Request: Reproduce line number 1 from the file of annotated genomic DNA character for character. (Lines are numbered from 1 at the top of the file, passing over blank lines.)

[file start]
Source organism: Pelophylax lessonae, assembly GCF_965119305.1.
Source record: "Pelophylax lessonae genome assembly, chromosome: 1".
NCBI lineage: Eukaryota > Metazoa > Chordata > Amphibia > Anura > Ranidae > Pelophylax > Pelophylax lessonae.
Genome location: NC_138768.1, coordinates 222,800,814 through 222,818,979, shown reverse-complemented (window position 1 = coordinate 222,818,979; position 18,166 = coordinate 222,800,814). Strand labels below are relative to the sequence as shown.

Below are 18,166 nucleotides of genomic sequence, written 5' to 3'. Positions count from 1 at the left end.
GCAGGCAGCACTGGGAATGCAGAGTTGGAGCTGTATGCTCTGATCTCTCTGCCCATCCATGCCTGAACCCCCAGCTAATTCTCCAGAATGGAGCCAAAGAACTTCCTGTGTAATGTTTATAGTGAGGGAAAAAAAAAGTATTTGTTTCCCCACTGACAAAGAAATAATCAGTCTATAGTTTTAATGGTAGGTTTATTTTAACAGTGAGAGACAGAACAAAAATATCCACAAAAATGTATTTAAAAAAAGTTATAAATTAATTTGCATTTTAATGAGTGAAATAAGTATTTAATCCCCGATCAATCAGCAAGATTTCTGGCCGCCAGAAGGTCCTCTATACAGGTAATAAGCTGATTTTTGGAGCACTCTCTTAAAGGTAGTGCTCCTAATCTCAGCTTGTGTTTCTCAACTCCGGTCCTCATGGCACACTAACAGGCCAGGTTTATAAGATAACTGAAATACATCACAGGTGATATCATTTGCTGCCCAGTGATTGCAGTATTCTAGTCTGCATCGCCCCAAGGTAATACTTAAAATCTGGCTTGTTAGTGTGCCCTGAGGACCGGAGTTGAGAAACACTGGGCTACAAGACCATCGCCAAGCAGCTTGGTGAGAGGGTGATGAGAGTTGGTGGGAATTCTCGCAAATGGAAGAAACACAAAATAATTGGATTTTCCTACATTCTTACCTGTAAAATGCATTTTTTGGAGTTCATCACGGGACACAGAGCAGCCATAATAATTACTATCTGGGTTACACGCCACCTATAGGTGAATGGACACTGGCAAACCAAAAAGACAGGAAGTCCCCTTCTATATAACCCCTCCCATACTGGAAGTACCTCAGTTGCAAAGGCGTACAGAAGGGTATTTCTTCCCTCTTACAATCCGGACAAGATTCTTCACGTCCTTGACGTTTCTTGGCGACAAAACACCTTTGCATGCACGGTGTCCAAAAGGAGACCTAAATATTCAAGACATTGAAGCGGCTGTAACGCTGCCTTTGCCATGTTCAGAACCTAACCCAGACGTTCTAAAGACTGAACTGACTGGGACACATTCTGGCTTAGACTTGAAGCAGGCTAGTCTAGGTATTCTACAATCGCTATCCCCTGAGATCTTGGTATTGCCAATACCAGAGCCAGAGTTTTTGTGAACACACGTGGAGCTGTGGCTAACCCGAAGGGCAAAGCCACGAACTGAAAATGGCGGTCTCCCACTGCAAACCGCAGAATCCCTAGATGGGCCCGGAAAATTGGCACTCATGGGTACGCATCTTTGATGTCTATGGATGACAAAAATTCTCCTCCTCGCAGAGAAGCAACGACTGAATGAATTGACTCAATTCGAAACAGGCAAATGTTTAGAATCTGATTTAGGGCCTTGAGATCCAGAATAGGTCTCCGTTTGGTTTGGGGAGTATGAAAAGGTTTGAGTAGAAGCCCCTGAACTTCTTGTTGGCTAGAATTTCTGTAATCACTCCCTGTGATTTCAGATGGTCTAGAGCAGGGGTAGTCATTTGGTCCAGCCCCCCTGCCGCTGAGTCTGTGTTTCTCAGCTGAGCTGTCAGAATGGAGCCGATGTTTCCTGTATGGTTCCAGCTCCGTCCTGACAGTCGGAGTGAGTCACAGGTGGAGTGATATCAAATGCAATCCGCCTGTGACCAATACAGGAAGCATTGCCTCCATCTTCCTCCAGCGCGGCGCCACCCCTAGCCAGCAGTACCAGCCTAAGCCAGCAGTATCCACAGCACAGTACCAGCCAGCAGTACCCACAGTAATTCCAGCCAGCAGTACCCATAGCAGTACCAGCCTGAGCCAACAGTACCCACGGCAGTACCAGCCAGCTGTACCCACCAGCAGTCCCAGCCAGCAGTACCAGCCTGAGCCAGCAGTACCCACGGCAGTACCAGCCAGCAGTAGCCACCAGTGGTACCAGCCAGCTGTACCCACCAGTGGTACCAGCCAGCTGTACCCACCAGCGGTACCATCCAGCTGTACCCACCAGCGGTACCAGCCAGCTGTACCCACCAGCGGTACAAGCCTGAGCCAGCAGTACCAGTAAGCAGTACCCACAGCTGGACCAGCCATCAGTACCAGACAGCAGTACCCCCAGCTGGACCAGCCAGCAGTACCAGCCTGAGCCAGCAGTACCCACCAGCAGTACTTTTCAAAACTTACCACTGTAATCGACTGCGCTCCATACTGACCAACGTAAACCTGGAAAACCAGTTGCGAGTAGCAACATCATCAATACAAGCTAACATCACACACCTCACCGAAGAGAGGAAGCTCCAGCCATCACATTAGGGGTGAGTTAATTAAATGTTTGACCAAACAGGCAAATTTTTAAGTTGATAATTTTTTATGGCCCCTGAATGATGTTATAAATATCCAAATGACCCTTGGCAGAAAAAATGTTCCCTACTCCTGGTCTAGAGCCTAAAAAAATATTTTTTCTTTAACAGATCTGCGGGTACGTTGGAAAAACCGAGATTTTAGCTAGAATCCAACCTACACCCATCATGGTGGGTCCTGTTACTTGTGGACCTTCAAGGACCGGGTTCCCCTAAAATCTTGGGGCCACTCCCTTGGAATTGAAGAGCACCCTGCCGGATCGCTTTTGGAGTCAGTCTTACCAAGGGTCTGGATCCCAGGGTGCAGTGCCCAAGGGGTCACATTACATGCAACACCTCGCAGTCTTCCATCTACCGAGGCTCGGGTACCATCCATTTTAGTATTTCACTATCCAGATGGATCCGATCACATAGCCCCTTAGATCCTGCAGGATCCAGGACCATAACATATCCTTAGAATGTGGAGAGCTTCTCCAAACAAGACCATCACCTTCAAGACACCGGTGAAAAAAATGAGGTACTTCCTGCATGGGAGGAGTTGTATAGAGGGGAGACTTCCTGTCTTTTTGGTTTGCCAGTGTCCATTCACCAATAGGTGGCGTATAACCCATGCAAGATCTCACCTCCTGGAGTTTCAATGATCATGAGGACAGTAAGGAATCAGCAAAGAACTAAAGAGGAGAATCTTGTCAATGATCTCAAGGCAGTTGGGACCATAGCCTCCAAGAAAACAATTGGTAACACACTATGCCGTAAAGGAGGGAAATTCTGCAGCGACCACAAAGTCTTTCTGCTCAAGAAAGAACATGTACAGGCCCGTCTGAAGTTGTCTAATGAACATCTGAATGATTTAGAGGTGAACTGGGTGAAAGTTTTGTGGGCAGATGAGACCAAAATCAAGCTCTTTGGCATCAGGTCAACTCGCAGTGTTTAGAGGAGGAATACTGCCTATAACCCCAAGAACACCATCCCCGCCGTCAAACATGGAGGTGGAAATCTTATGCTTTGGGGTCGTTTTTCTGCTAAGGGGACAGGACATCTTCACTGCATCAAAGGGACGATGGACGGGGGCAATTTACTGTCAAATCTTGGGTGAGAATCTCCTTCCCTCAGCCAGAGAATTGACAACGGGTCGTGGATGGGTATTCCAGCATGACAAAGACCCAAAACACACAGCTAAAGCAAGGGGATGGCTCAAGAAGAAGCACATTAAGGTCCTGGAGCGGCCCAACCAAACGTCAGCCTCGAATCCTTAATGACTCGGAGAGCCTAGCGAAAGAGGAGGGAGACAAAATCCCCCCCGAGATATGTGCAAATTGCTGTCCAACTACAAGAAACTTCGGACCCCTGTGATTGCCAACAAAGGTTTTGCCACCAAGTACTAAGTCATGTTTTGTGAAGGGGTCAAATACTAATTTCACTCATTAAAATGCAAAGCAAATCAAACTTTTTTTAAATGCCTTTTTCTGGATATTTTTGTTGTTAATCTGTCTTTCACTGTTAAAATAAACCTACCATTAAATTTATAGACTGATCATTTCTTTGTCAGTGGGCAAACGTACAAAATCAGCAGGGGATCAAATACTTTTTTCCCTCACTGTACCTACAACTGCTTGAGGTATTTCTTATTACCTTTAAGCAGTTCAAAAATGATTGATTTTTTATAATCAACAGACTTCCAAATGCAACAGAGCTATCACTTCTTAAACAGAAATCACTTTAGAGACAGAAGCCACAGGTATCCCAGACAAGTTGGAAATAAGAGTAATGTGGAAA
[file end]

Source organism: Pelophylax lessonae, assembly GCF_965119305.1.